Hopefully there won't be any change of heart.
Earlier this summer, some rumors began to spread claiming that it was only a matter of time until Chrysler decided to shut down its Dodge brand. The possible reason for doing so was because of a supposed personality conflict, so to speak, between Dodge and Alfa Romeo. Basically, Chrysler/Fiat CEO Sergio Marchionne wants Alfa back in the US with a fresh lineup, which could actually have a negative impact on Dodge sales. Even the new SRT brand poses another internal challenge.
But now Dodge brand chief Tim Kuniskis has made clear once again that ditching Dodge "is not a part of a master plan to consolidate brands." However, the actual size of the Dodge portfolio "remains to be seen." What this means is that Marchionne wants to eliminate as much badge engineering as possible, specifically referring to models like the Caravan. More than likely the minivan that started the segment back in 1984 will be dropped in favor of the slightly more expensive Chrysler Town & Country, but the future of models like the Charger and Durango remain uncertain.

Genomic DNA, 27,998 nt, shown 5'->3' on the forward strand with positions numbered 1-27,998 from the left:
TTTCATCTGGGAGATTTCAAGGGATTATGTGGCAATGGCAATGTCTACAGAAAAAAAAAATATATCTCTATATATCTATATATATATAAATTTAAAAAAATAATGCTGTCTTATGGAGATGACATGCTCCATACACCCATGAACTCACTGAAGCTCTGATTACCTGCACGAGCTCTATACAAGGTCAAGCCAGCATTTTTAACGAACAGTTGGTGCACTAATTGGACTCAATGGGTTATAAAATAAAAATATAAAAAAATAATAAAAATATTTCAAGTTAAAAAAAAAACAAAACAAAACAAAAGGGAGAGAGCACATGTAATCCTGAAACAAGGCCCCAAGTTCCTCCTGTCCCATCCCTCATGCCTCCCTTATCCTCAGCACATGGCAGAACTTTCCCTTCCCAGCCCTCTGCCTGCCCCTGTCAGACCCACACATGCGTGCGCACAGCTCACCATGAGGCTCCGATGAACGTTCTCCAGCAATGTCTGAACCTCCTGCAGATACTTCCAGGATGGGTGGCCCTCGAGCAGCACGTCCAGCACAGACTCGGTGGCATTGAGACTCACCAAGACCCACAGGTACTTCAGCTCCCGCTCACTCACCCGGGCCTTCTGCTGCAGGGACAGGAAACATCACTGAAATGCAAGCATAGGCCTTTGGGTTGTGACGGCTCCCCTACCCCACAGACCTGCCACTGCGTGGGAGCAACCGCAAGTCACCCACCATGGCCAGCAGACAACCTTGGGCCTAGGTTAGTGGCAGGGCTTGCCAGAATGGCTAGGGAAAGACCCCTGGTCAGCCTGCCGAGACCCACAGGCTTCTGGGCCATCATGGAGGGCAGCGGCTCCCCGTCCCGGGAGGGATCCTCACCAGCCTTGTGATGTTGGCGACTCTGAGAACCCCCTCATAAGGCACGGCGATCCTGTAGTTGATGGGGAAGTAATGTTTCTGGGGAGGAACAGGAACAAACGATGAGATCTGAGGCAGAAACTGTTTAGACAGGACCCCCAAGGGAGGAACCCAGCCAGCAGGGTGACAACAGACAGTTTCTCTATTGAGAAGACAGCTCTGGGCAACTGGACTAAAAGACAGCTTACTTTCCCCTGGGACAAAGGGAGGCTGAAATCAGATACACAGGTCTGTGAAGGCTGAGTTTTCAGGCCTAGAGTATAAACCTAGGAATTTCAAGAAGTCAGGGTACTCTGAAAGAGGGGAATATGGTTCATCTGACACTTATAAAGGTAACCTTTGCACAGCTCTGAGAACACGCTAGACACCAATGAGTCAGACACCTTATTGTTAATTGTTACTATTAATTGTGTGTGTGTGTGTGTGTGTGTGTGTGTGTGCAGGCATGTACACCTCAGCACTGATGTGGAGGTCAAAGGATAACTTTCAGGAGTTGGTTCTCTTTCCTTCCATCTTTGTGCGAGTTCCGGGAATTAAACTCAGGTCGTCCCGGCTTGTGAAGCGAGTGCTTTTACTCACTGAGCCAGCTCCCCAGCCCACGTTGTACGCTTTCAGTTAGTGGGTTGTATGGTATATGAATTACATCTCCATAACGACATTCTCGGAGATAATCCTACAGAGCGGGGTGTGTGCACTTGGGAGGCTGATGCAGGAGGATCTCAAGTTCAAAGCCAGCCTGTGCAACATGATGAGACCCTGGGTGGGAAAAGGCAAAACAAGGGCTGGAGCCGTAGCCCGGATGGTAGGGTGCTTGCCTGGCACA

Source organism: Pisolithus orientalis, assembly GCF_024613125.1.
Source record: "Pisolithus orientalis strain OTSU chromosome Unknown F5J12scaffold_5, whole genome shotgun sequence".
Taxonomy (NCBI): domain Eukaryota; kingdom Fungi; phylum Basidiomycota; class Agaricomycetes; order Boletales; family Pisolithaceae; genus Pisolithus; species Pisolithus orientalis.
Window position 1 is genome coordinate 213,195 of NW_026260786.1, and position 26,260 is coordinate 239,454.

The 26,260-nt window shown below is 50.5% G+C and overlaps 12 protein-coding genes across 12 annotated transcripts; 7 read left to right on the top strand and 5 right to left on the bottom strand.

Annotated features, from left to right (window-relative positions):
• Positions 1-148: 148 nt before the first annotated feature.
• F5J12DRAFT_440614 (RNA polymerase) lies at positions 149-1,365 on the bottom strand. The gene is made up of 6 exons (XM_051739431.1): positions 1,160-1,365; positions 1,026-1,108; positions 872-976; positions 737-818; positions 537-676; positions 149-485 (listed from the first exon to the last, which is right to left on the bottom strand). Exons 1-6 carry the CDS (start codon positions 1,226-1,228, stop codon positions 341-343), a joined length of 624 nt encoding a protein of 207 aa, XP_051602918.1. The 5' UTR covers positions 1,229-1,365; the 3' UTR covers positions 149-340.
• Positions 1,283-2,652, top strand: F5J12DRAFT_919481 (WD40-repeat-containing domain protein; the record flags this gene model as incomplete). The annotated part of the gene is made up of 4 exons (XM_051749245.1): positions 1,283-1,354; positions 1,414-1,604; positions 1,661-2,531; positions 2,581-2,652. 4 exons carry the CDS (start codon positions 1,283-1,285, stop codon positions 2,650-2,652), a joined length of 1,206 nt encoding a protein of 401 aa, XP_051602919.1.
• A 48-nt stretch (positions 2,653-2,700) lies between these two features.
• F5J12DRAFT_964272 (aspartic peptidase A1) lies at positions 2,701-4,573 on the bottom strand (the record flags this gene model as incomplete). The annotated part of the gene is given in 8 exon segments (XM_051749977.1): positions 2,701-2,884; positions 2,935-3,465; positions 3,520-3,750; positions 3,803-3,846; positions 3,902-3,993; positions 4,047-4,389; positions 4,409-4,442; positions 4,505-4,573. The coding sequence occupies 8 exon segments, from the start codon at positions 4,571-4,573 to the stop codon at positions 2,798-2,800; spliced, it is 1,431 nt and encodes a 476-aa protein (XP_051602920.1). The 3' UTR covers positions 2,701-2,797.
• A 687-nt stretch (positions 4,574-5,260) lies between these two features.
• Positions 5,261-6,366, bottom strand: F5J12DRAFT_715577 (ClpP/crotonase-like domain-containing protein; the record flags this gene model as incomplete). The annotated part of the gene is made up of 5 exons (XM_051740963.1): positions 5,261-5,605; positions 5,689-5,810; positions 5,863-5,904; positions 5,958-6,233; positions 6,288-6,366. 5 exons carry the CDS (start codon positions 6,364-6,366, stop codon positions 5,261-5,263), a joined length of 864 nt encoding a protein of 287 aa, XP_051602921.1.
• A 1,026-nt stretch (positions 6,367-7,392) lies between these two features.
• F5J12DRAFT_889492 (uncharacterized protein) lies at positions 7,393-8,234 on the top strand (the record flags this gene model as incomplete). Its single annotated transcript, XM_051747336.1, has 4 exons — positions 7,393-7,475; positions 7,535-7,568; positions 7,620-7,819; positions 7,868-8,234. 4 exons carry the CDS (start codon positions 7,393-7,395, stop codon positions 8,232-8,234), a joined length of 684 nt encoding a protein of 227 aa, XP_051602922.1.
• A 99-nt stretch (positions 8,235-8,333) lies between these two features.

The Charger, along with the Challenger, are still going strong, but the latter will eventually be dropped in favor of the SRT Barracuda, which will ride on a new platform that'll be shared with Alfa Romeo. Any future Dodge lineup will probably consist of the Dart, Charger (or its replacement) and maybe the Durango. Then again, the Durango is built on the same platform as the Jeep Grand Cherokee, so does it make any sense for Chrysler to offer two semi-competing SUVs? In other words, Dodge is going to need a solid product if Chrysler really wants to stick with it.